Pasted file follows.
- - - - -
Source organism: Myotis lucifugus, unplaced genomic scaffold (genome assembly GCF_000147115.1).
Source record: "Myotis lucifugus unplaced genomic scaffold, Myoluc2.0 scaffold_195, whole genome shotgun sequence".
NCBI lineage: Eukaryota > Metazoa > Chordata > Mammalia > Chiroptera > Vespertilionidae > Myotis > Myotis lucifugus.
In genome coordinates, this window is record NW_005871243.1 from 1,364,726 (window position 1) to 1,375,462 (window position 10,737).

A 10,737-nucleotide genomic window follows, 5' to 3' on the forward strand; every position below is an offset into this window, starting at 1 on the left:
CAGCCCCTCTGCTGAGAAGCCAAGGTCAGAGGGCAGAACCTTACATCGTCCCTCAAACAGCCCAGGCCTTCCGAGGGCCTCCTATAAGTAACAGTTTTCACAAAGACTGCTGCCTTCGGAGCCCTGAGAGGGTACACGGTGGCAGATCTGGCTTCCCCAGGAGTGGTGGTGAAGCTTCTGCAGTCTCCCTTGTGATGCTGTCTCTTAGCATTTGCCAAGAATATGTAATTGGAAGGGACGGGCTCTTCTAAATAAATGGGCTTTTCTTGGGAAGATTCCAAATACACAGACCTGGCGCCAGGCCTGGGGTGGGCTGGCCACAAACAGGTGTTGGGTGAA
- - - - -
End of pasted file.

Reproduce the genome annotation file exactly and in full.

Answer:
Source organism: Myotis lucifugus, unplaced genomic scaffold (genome assembly GCF_000147115.1).
Source record: "Myotis lucifugus unplaced genomic scaffold, Myoluc2.0 scaffold_195, whole genome shotgun sequence".
NCBI lineage: Eukaryota > Metazoa > Chordata > Mammalia > Chiroptera > Vespertilionidae > Myotis > Myotis lucifugus.
In genome coordinates, this window is record NW_005871243.1 from 1,364,726 (window position 1) to 1,375,462 (window position 10,737).

A 10,737-nucleotide genomic window follows, 5' to 3' on the forward strand; every position below is an offset into this window, starting at 1 on the left:
CAGCCCCTCTGCTGAGAAGCCAAGGTCAGAGGGCAGAACCTTACATCGTCCCTCAAACAGCCCAGGCCTTCCGAGGGCCTCCTATAAGTAACAGTTTTCACAAAGACTGCTGCCTTCGGAGCCCTGAGAGGGTACACGGTGGCAGATCTGGCTTCCCCAGGAGTGGTGGTGAAGCTTCTGCAGTCTCCCTTGTGATGCTGTCTCTTAGCATTTGCCAAGAATATGTAATTGGAAGGGACGGGCTCTTCTAAATAAATGGGCTTTTCTTGGGAAGATTCCAAATACACAGACCTGGCGCCAGGCCTGGGGTGGGCTGGCCACAAACAGGTGTTGGGTGAA